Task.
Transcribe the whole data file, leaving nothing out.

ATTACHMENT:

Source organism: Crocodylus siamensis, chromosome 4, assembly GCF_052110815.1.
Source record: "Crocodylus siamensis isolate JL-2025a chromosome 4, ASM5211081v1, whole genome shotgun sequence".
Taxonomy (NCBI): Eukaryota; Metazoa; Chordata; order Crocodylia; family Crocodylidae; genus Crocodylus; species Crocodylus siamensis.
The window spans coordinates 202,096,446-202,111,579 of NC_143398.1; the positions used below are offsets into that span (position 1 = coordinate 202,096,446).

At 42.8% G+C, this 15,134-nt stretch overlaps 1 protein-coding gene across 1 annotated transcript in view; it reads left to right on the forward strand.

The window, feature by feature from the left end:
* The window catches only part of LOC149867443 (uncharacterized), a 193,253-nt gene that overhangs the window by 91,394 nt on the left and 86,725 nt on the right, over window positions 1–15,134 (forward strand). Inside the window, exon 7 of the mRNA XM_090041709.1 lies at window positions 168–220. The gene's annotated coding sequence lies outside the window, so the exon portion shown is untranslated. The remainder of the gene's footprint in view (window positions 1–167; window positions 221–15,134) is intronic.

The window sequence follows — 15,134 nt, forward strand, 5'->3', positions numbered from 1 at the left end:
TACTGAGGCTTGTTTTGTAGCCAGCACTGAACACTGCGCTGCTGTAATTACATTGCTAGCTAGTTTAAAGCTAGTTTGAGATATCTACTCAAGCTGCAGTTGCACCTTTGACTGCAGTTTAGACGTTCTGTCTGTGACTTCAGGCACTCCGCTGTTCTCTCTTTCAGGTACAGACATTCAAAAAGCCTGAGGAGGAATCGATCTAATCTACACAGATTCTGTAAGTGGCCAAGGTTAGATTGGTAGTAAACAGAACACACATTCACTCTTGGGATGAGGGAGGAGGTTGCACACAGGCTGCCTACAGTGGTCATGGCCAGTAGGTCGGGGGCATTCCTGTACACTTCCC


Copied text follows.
Source organism: Crocodylus siamensis, chromosome 4, assembly GCF_052110815.1.
Source record: "Crocodylus siamensis isolate JL-2025a chromosome 4, ASM5211081v1, whole genome shotgun sequence".
Taxonomy (NCBI): Eukaryota; Metazoa; Chordata; order Crocodylia; family Crocodylidae; genus Crocodylus; species Crocodylus siamensis.
The window spans coordinates 202,096,446-202,111,579 of NC_143398.1; the positions used below are offsets into that span (position 1 = coordinate 202,096,446).

At 42.8% G+C, this 15,134-nt stretch overlaps 1 protein-coding gene across 1 annotated transcript in view; it reads left to right on the forward strand.

The window, feature by feature from the left end:
* The window catches only part of LOC149867443 (uncharacterized), a 193,253-nt gene that overhangs the window by 91,394 nt on the left and 86,725 nt on the right, over window positions 1–15,134 (forward strand). Inside the window, exon 7 of the mRNA XM_090041709.1 lies at window positions 168–220. The gene's annotated coding sequence lies outside the window, so the exon portion shown is untranslated. The remainder of the gene's footprint in view (window positions 1–167; window positions 221–15,134) is intronic.

The window sequence follows — 15,134 nt, forward strand, 5'->3', positions numbered from 1 at the left end:
TACTGAGGCTTGTTTTGTAGCCAGCACTGAACACTGCGCTGCTGTAATTACATTGCTAGCTAGTTTAAAGCTAGTTTGAGATATCTACTCAAGCTGCAGTTGCACCTTTGACTGCAGTTTAGACGTTCTGTCTGTGACTTCAGGCACTCCGCTGTTCTCTCTTTCAGGTACAGACATTCAAAAAGCCTGAGGAGGAATCGATCTAATCTACACAGATTCTGTAAGTGGCCAAGGTTAGATTGGTAGTAAACAGAACACACATTCACTCTTGGGATGAGGGAGGAGGTTGCACACAGGCTGCCTACAGTGGTCATGGCCAGTAGGTCGGGGGCATTCCTGTACACTTCCC